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Newspaper Page Text
THE FRIDAY HOODOO
By Peter Brovvn.
"Seems to me that" people are get
ting tired of being insured," said
John Hambleton to his pretty wife,
Elsie, as he hung up his hat and took
off his overcoat. He cast himself
down disconsolately upon the lounge
and Elsie sat down beside him.
"Poor business today, 'dear?" she
asked, with her arras -round his neck.
"Not a cent," answered' her hus
band. "Nor yesterday, either. Hard
ly ten dollars' worth this week. How
' He Laughed at Me.
are we going to make the next pay
ment on our home?"
Elsie looked abouther, at the pret
ty living room, with the ivy tendrils
peeping in at the window, at the
flower beds outside, gay with gerani
ums. . It was not a big house, but it
was an uncommonly comfortable
one, and it was conveniently situated
within commuting distance of the
They had been lured-ih'to the coun
try by an advertisement of a firm of
real estate agents, which stated that
a new house, with "every conven
ience," could be purchased for three
hundred dollars down, and a little
more than ten times that sum "the
same as rent" John Hambleton had
pai4 off about two thousand dollars,
and now it seemed as though his
hjjme was to be taken away. The re
ceipts from his business were steadily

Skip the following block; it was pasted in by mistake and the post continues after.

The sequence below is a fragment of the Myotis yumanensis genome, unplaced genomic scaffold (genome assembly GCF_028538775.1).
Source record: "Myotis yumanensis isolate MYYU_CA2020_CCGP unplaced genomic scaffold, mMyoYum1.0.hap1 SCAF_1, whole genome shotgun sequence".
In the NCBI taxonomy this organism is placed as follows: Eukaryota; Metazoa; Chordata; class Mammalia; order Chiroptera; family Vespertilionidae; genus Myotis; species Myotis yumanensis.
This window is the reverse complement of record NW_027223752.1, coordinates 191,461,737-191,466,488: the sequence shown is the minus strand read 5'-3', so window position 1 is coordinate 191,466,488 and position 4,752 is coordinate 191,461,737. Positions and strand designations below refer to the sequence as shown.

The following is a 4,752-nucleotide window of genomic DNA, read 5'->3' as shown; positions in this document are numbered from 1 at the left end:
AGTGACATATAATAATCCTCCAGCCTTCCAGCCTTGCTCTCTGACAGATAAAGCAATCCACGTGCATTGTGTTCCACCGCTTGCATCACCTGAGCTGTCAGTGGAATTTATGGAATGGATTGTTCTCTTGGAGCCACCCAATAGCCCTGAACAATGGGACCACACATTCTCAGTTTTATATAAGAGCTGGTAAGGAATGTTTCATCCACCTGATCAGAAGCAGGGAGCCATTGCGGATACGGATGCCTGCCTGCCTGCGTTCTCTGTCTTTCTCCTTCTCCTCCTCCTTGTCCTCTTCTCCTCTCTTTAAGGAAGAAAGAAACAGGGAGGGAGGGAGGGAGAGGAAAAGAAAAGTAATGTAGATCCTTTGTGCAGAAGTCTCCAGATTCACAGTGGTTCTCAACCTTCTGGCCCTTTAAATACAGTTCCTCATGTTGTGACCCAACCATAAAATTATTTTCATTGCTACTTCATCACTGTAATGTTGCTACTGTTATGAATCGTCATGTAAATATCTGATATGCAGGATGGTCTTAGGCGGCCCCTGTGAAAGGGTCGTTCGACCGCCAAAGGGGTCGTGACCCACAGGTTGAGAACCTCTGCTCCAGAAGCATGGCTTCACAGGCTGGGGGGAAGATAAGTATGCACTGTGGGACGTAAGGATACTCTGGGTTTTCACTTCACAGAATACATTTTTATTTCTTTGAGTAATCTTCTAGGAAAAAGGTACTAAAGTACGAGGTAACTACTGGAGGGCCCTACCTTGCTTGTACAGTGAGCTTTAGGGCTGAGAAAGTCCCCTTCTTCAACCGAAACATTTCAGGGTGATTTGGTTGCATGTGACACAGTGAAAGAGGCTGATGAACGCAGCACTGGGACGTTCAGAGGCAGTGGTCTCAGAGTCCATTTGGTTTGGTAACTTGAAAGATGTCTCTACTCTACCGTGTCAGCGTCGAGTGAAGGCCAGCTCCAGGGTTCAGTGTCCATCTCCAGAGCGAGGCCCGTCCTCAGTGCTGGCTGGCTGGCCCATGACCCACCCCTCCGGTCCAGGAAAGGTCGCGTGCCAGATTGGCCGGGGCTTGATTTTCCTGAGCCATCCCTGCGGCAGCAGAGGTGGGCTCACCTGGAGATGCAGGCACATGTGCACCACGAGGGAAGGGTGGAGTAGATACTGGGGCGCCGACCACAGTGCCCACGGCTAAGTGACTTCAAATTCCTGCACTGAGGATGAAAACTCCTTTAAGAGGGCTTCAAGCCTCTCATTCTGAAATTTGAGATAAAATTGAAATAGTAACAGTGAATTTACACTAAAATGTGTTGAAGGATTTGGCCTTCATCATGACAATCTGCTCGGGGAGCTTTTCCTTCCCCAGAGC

Perhaps it was the diversity of his
interests that made him unsuccess
ful. After all, .it is difficult to argue
convincingly upon the necessity of
taking out burglar insurance when
you have just been telling another
man that the greatest danger to a
house comes from fire. And John
Hambleton was an agent for all
forms of insurance life, accident,
fire and burglary. So here he was at
thirty-five, with a home that was
slipping out of his grasp.
"I've spoken to Stimpson," pursued
John mechanically. "I asked him to
let one installment go. He laughed
at me. He said that if I didn't pay
up sharp on the day it was due, he
would take back the house. He said
that was where the profits came in,
and that he couldn't give away ex
pensive houses unless some of the
purchasers were going to default"
"But can he take it away, John?"
asked Elsie in terror.
"Ijt seems he can. He's got me
hard and fast on the agreement, sure
enough. And as it looks to me, Elsie,
we are going to lose our home on the
'first of next month."
"John," said Elsie solemnly, "do
you know what day of the week we
moved out here?"
"Friday?" asked her husband
"Yes, dear, and if you remember,
it was your own suggestion, because
the removal company told you you
could get a van five dollars cheaper
on that day than any other. And
we have had-nothing but 111 luck ever
since we came."